I used to say that all the time. Isn’t it funny how self-absorbed we can be? We have beliefs that have been created by our own version of reality. We live by these belief systems and begin to believe our own BULLSHIT, while trying to convince others.

Whatever you believe comes true. Where you focus, energy flows. If you believe that all there is to do, is party, then you’ll never try to seek out any other options because you’ve convinced yourself that there isn’t any alternative.

In 2001, I moved to Texas. I moved to a town that was nearly 4 times the size of my hometown. Guess what everyone in this area believe? Most of the residents in our county will tell you that all there is to do is drink…….. because it’s a small boring town. Some will tell you it’s “just how things are done around here”. Talk to anyone who drinks frequently or has an unhealthy relationship with alcohol and they’ll tell you the same. I’ve met people who live in large cities who’ll tell you that all there is to do is drink.

When I moved to Texas, guess what? I gravitated towards the drinkers. That’s where I felt most at home. I was drunk at my first Texas wedding within the first week of my arrival & hit up my first club within the first month.

I was a partier, but after being a resident of Washington County, Texas for about a year, I have to say I was shocked at how much alcohol was consumed. There was alcohol served at every function and I mean EVERY function. Baby showers, baby’s baptisms, first communions, baby’s 1st birthday parties, you name it. It was “normal”.

Their “normal” became MY “normal”. You know how the saying goes, “If you can’t beat them, join them!”

This weekend we’re being held hostage in our house due to Hurricane Harvey. It’s predicted that our area is going to get about 20″ of rain. Houston and coastal towns like Rockport and Corpus Christi are getting hit HARD, by the heavy rain and high winds. [Keep Texas in your thoughts.].

I saw this on Facebook & I couldn’t help but think about the only 2 “Hurricane weekends” I’ve been through.

Growing up in California, there wasn’t any risk of tornadoes or hurricanes. In 2005 and 2008 I remember tropical storms that potentially threatened our area. My old employer was TERRIFIED of bad weather, so I always got time off whenever the weather seemed the least bit threatening. I remember those two “Hurricane Weekends”. All we did was PARTY for 3-4 days straight at friends. I remember in 2005 sitting outside getting wasted with a bunch of people, then hoping in a friends Winnebago and continuing drinking as we toured the county, with our kids. I remember in 2008, drinking all morning, afternoon and into the night for 3 days and playing wii at a friends house. I can’t remember any conversation that took place over those 2 weekends and don’t even hang out with any of those people anymore.

Hurricanes were just another reason to get wasted. I didn’t think about how thankful I was to be alive. I didn’t ever feel grateful for the fact that my boss paid me during those times he let me off because he wanted to make sure I was with my family and stayed safe. I didn’t think about how the Hurricanes could have came through our town and how unprepared we’d have been and unable to make the best decisions while intoxicated.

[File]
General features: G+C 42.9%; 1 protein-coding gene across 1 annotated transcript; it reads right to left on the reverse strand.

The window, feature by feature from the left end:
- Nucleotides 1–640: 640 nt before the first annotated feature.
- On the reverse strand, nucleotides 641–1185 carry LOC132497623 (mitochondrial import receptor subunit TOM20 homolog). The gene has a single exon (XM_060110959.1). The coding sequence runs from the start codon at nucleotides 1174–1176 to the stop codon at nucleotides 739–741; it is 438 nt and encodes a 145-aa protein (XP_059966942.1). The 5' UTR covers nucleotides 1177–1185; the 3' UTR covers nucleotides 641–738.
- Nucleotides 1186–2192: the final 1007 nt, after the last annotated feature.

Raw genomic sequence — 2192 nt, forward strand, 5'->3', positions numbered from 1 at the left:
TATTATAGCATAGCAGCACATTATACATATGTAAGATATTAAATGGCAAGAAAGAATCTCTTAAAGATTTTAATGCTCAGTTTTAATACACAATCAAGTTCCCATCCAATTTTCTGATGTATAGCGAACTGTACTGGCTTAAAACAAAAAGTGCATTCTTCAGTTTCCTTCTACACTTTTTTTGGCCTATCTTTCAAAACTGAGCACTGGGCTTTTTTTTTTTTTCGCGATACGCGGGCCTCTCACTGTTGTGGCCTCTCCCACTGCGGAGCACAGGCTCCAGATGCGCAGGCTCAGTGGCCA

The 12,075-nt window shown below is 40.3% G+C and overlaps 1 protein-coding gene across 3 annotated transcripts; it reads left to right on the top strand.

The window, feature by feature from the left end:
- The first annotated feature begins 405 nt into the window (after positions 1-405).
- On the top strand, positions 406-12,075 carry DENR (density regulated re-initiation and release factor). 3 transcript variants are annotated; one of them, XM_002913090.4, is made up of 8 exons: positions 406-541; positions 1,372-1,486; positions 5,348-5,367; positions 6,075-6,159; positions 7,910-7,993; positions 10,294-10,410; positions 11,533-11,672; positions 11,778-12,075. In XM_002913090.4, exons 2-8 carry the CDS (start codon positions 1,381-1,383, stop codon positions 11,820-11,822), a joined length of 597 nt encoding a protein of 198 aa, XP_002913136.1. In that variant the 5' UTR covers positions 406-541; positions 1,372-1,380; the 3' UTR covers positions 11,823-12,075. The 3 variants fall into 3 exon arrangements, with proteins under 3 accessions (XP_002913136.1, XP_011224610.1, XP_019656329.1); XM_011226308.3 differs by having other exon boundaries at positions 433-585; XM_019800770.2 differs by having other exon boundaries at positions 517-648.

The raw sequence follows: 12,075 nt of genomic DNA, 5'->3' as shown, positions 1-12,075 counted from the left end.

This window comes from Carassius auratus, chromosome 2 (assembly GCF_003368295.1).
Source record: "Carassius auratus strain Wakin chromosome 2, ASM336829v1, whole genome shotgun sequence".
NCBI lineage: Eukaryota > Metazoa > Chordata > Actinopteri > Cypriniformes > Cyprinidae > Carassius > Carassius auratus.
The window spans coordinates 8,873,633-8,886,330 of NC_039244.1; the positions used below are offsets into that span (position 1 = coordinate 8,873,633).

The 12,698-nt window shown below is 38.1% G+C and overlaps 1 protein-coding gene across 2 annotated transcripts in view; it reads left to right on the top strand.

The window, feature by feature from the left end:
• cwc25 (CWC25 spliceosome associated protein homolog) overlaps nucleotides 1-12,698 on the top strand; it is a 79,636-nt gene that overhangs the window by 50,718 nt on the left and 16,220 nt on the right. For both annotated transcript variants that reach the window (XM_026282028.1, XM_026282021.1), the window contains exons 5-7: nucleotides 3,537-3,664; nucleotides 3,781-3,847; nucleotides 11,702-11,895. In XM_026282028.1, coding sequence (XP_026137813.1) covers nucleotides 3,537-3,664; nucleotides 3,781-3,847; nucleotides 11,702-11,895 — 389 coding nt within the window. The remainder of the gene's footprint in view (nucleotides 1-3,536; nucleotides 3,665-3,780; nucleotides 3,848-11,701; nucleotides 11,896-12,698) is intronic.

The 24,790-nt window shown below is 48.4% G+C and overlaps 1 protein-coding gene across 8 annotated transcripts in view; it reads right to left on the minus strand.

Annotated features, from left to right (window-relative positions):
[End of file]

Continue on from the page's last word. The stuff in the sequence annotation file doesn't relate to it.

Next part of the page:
But now 671 days sober, I can sit back and reflect on how incredibly lucky I was to have never been harmed, or arrested during my irresponsible moments, that were all fueled by alcohol.

The one thing that sobriety has brought into my life is a greater sense of GRATITUDE & a higher level of self-awareness.

What is your definition of alcoholism and sobriety?

Over the summer, I made the decision to finally write a book, about my life. No sooner, did I set my intentions and shout it out to the universe, I won the book Sober As Fuck from Sarah Ordo on an Instagram contest. It was my first book I read on sobriety which inspired me even more. I highly recommend it. Once I started it, I couldn’t put it down.

To order click here:
http://amzn.to/2wcthgG

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It is so funny how similar all of our stories are, yet how incredibly different they are, as well as our journey towards sobriety. It looks different and feels different for everyone.

My life has been full of struggle, some out of my control that began before I was even born, when I was a child and had no control and in my adult-life, caused by my self-destructive, self-sabotaging behavior. 

My struggles and pain weren’t for nothing. They have become my gift. I share my story openly, in attempts to hold myself accountable while helping others, who feel alone with their own struggles.

My book is still in phase I. I will be sharing my story and life of addiction and sobriety journey, but I also want to include data, collected from others in the Sober Community.

I’d love for you to help me in collecting data, by filling out this form. (It is 100% anonymous, but feel free to reach out to me, if you’d like to share your story or network with me for extra support. Whether you are already on your own path to sobriety or are sober-curious, I’d love to hear from you.) Click on this link to complete the survey.